An Official Review of Ditch Plains, From a 9-Year-Old and a 14-Year-Old

ditch plains
ditch plains
Restaurant critics Geo (left) and Chloe (right) at Ditch Plains.

Spend time with me socially and you’ll eventually learn that I used to be a restaurant critic in the Bay Area. The anonymous kind of critic, with a fake OpenTable account and no photos on Facebook. Just look at this silliness.

A new (non-food writer) friend will usually say “Oh em gee that is my dream job!”, giving me a chance to spoil everything. Typically I shoot them a weary look and say “I really disliked that job.” They wilt.

My reasons for disliking the job are beyond the point, maybe. I didn’t like that my writing could affect someone else’s income (one review got a waiter fired). I didn’t like that I spent time at what should be a special occasion — someone cooked for you! — looking for flaws. I didn’t like the pay, which was dismal (at least at a second-tier daily and an alt-weekly).

ditch plains

Don’t get me wrong — I had some fun. Like at this brunch spot, where your meal comes with a side of haunted dolls and naughty talk. Or the Japanese maid cafe. Or the restaurant where you eat in the pitch black. But in many ways, it seemed like a weekly grind — an issue that my friends had limited sympathy for. (“Dude try teaching high school in Oakland, then tell me how your job sucks.”)

I was thinking about all this on Saturday night, on my way to have dinner with family at Ditch Plains. We’d chosen the place through a combo of train convenience and gluten sensitivities. (I had suggested a top-notch dumpling-and-noodle spot).

As I walked to Ditch Plains, I was thinking how glad I was to not be reviewing this meal. I could just catch up with my cousins — they happen to be great — without getting too invested in whether dinner was spectacular. I would eat shrimp tacos, and that would be enough. Ditch Plains, you are safe.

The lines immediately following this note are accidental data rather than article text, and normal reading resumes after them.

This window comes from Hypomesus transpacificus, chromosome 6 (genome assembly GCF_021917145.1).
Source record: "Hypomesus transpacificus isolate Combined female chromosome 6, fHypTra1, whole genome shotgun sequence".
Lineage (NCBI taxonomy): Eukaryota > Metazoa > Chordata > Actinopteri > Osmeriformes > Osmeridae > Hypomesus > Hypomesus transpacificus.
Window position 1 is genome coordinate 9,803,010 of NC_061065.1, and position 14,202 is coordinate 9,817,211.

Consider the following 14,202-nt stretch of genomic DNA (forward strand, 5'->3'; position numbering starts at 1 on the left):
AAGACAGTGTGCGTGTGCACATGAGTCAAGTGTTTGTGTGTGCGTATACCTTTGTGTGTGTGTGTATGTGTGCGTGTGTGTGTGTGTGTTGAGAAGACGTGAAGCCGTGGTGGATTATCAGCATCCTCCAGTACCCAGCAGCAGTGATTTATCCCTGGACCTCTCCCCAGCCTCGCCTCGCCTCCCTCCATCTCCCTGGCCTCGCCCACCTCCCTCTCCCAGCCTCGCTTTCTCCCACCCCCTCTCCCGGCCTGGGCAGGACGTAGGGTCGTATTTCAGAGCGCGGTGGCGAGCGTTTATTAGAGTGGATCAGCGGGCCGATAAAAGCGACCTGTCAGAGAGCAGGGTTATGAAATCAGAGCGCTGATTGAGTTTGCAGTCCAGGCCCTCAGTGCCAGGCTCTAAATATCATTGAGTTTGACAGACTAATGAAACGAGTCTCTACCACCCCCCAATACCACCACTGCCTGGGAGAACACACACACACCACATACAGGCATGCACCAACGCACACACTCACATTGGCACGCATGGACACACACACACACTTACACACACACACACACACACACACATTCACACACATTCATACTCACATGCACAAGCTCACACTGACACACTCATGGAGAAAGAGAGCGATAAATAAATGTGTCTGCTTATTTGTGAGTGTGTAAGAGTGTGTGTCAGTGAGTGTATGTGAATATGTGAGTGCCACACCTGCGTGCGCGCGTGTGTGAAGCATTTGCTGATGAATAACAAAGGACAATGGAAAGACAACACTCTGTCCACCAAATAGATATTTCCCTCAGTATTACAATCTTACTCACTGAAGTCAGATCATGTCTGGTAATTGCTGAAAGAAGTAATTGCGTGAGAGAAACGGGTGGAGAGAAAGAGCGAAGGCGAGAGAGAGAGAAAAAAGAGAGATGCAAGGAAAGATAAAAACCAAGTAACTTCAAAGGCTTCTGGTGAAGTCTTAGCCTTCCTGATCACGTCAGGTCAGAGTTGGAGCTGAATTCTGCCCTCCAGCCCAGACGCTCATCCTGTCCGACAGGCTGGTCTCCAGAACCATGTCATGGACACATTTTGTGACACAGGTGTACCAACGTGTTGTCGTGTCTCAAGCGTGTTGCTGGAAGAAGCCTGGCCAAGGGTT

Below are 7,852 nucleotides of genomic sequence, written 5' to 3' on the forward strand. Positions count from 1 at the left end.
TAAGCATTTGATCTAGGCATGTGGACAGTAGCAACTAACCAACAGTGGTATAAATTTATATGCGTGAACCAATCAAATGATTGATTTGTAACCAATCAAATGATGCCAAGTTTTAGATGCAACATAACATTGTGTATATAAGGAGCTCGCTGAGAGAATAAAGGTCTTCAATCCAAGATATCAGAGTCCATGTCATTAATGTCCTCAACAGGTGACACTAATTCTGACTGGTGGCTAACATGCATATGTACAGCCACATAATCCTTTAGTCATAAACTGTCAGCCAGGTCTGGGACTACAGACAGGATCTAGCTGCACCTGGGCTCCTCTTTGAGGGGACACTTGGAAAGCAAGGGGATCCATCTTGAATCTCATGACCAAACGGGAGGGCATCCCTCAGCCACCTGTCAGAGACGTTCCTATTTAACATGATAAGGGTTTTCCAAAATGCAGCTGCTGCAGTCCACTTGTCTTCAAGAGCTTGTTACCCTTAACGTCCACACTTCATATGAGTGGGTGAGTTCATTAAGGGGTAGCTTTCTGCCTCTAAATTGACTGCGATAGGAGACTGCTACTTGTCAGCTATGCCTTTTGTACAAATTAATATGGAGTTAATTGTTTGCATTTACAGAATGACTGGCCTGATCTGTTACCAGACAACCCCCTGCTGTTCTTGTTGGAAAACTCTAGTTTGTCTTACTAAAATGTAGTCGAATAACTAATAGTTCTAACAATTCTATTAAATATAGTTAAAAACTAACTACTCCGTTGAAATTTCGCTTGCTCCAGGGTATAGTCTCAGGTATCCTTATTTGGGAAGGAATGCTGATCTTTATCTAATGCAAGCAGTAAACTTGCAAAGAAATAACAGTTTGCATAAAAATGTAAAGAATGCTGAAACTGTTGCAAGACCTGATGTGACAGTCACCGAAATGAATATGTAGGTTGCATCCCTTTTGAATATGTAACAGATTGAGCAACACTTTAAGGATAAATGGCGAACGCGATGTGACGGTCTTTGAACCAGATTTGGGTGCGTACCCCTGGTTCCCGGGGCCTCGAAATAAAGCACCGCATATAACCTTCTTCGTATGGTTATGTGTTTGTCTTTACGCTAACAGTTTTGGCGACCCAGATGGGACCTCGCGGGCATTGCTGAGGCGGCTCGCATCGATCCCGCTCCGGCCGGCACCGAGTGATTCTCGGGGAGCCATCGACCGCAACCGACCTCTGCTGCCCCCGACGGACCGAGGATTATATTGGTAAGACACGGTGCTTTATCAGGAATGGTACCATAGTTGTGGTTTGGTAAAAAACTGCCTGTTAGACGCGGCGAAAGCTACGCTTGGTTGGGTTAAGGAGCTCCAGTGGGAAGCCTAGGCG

ditch plains

Not so fast! Turns out my young cousins Geo and Chloe have eaten at many Manhattan restaurants, developing sophisticated judgment along the way. At Ditch Plains, they were both so vocal on their likes and dislikes that I asked if they’d like to write a one-paragraph critique. The next day, I had two reviews in my inbox!

First we have 14-year-old Geo, who starts high school this very week. Geo is an aspiring photographer with his own business, which makes me feel quite lazy (when I was 14, I cared about girls girls Nintendo girls). Here is his very serious review:

Eating at Ditch Plains is a small twist on your regular dining experience. The dark ambiance matched with dance music makes for a great late night dinner. The food is great too. Though unusual, the combinations of hotdogs with Mac and cheese on top or creamed corn with thick bacon make a great meal (though the price may say otherwise). Overall I give Ditch Plains a 4/5. Great food and feel but a bit overpriced and the waiters could be more attentive.

And Chloe, who is 9, is a fiercely opinionated lover of Disney and dancing (in my opinion, she stole the show in the Nutcracker last winter). Here is her review, in its original format:

ditch plains

Jesse Hirsch

Formerly the print editor of Edible Brooklyn and Edible Manhattan, Jesse Hirsch now works as the New York editor for GOOD magazine.

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